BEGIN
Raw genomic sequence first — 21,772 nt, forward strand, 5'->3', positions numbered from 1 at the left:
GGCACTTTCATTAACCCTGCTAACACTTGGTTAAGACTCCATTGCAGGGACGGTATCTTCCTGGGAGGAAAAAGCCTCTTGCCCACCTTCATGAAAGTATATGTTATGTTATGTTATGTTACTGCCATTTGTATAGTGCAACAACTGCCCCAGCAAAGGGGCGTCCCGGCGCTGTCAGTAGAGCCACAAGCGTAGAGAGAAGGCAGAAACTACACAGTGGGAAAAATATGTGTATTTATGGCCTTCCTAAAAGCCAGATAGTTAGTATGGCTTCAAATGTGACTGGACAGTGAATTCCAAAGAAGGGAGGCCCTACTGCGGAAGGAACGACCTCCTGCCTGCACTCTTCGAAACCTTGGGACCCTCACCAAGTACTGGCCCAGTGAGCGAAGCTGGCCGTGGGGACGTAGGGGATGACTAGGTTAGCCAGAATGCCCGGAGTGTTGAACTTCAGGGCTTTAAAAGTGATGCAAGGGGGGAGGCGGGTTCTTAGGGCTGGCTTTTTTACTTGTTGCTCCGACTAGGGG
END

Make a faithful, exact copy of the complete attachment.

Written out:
Raw genomic sequence first — 21,772 nt, forward strand, 5'->3', positions numbered from 1 at the left:
GGCACTTTCATTAACCCTGCTAACACTTGGTTAAGACTCCATTGCAGGGACGGTATCTTCCTGGGAGGAAAAAGCCTCTTGCCCACCTTCATGAAAGTATATGTTATGTTATGTTATGTTACTGCCATTTGTATAGTGCAACAACTGCCCCAGCAAAGGGGCGTCCCGGCGCTGTCAGTAGAGCCACAAGCGTAGAGAGAAGGCAGAAACTACACAGTGGGAAAAATATGTGTATTTATGGCCTTCCTAAAAGCCAGATAGTTAGTATGGCTTCAAATGTGACTGGACAGTGAATTCCAAAGAAGGGAGGCCCTACTGCGGAAGGAACGACCTCCTGCCTGCACTCTTCGAAACCTTGGGACCCTCACCAAGTACTGGCCCAGTGAGCGAAGCTGGCCGTGGGGACGTAGGGGATGACTAGGTTAGCCAGAATGCCCGGAGTGTTGAACTTCAGGGCTTTAAAAGTGATGCAAGGGGGGAGGCGGGTTCTTAGGGCTGGCTTTTTTACTTGTTGCTCCGACTAGGGG